Rick Dyer, Matt Whitton, Tom Biscardi
"BIGFOOT IN A FREEZER HOAX"
August 15, 2008
PALO ALTO, Calif. — Two men claim they've bagged Bigfoot, and they say they have the hairy corpse of the legendary creature stored away in a freezer.
Policeman Matt Whitton and Rick Dyer say they stumbled across the corpse in the woods of northern Georgia, across the country from the remote regions of the Northwest where people usually claim to see the man-ape.
Still, the Georgia men say DNA from the creature could prove once and for all that the frozen creature is Sasquatch.
At a news conference Friday in Palo Alto, Calif., Whitton, Dyer and Tom Biscardi, head of a group called Searching for Bigfoot, presented what they called evidence supporting the Bigfoot theory. It was an e-mail from a University of Minnesota entomologist, saying one of the DNA samples that the men said they took from the corpse was "inconclusive," which could mean it didn't come from a known species.
They're not winning over any skeptics, though.
"What I've seen so far is not compelling in the least, and I think the pictures cast grave doubts on their claim," Jeffrey Meldrum, a Bigfoot researcher and Idaho State University professor, told the Scientific American. "It just looks like a costume with some fake guts thrown on top for effect."
Whitton, an police officer on medical leave from the Clayton County Police Department, and Dyer, used car salesman and a former corrections officer, announced the discovery in early July.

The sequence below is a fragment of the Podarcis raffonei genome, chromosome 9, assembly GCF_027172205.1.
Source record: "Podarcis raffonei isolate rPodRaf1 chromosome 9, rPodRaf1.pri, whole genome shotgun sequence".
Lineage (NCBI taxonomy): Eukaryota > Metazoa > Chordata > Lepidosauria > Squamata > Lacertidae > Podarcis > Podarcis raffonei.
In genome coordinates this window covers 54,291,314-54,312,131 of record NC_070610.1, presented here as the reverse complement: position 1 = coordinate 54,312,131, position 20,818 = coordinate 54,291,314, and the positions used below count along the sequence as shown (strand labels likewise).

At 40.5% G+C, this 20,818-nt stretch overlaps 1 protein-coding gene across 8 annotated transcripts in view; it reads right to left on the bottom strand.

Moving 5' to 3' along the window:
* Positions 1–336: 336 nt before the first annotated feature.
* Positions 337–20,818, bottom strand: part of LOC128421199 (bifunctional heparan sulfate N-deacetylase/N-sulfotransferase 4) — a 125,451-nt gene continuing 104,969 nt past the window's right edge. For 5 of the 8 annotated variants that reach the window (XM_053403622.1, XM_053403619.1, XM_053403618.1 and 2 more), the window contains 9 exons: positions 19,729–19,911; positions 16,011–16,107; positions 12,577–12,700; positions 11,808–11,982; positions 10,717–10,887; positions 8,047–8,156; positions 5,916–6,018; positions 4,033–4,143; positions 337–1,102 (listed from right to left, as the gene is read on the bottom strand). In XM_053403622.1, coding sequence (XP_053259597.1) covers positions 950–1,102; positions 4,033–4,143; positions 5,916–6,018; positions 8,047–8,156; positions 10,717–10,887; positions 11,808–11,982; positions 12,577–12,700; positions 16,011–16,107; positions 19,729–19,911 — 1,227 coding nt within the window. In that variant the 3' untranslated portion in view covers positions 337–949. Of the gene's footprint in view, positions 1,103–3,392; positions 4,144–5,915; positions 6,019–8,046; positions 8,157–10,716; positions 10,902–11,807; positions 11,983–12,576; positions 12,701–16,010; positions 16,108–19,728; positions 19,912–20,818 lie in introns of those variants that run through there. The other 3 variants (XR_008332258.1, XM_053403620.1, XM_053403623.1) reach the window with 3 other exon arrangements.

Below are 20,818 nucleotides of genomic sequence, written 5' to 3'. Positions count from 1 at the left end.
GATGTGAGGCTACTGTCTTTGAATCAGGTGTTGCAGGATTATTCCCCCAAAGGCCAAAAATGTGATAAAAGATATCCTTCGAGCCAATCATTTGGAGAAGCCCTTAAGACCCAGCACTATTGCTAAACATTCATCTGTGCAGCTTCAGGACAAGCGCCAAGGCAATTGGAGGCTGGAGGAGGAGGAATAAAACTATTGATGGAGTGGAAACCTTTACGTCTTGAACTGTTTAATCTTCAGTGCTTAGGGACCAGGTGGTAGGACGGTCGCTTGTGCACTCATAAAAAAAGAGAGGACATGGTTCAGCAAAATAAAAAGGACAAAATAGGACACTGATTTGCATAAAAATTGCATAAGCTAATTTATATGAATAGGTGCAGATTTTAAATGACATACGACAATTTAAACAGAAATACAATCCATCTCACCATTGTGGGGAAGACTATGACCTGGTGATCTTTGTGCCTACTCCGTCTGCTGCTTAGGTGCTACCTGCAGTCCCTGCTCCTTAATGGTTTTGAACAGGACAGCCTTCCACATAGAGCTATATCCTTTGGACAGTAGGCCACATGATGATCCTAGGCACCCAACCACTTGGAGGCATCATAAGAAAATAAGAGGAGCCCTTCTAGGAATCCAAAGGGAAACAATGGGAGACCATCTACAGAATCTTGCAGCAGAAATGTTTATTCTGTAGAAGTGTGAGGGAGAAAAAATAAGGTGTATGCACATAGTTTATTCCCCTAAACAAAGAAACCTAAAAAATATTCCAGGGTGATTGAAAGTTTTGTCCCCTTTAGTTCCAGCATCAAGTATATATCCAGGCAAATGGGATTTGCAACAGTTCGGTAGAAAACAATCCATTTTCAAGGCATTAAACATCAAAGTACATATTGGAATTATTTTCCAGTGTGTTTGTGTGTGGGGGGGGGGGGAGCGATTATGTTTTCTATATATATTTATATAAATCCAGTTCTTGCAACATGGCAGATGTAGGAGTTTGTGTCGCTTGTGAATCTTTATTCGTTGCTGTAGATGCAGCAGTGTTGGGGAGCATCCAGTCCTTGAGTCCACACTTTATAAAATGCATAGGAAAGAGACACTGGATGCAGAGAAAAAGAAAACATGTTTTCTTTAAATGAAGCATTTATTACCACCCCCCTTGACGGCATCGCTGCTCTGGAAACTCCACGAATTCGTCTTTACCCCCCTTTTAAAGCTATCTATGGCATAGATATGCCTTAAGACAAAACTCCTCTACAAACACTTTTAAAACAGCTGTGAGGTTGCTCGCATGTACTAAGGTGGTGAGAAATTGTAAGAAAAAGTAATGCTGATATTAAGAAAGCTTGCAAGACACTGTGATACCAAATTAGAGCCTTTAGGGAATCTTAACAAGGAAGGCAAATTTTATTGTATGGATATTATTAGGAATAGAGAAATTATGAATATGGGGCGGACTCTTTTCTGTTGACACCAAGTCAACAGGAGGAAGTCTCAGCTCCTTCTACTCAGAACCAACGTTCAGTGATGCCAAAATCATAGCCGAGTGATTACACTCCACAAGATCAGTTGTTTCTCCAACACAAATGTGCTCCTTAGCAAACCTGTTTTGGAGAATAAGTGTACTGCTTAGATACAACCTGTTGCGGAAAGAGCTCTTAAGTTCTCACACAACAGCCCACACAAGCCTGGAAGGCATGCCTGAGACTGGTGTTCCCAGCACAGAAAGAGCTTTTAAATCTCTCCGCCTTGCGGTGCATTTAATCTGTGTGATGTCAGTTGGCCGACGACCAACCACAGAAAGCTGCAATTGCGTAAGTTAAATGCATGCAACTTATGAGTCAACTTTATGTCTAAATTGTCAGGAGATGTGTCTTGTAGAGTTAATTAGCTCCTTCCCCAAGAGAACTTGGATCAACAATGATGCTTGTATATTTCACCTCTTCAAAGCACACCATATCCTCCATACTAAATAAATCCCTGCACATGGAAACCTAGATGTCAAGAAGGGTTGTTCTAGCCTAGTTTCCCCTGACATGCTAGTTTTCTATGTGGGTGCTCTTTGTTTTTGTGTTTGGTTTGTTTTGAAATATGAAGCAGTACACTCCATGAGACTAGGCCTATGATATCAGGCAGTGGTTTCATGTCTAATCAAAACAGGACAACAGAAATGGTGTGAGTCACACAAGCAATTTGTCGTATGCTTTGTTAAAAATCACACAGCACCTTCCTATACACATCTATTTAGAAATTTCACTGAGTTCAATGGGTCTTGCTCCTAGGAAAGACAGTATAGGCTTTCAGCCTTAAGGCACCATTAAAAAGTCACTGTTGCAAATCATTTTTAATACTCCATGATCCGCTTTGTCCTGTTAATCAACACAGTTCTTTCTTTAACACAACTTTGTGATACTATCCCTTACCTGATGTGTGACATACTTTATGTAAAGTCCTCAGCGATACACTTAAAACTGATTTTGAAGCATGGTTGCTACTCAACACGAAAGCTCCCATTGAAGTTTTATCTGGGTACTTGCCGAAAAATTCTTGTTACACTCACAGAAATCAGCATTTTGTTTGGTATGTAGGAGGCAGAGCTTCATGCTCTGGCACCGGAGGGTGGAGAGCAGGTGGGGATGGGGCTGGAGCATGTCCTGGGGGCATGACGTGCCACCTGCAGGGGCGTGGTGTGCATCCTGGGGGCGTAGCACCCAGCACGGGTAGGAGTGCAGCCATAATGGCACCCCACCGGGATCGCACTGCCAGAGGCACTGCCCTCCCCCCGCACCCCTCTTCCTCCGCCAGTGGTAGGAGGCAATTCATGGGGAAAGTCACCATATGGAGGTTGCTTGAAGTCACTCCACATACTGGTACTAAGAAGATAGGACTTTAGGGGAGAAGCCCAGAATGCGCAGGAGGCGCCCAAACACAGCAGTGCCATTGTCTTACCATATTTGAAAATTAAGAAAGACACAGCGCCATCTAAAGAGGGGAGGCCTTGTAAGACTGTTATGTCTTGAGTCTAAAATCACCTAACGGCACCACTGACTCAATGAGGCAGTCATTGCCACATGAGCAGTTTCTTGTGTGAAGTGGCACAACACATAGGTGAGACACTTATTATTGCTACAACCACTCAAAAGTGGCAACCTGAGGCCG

The picture they sent out in a news release and on their Web site — www.bigfoottracker.com — shows what appears to be a hairy corpse crammed into a chest freezer.
In one version, the animal was shot by a former felon, and the men followed it into the woods.
Biscardi defended the pair at Friday's news conference among skeptical reporters.
"Do you think these fellows would come this far and put their reputations and their jobs on the line if they didn't have what they say they have?" he said.
U.S. Fish and Wildlife Reserve spokesman Tom Mackenzie, however, said officers also are not taking the claim seriously and will not investigate Bigfoot because it not a federal priority.
"It's not on endangered species on any list that we've got," Mackenzie said.
Not everyone is laughing.
In an exclusive interview with CNN affiliate WSB, the two hoaxers -- car salesman Rick Dyer and now-fired police officer Matt Whitton -- said the whole situation began as a joke and then got out of hand.
"It's just a big hoax, a big joke," Dyer said.
"It's Bigfoot," Dyer explained. "Bigfoot doesn't exist."
Whitton chimed in: "All this was a big joke. It got into something way bigger than it was supposed to be."
At a news conference in California with (Tom Biscardi) last week, the two men had stood by their claims that they had discovered Bigfoot's corpse and had it on ice. Scientific analysis would prove it, they said.
Now the two Georgia men admit that the hairy, icy blob was an Internet-purchased Sasquatch costume stuffed with possum roadkill and slaughterhouse leftovers.
Whitton and Dyer say that when they came up with the hoax, they had no idea it would become a media circus.
"It got legs and ran. It's crazy now," Dyer told WSB.
Co-hoaxer Matt Whitton agrees: "It started off as some YouTube videos and a Web site. We're all about having fun."
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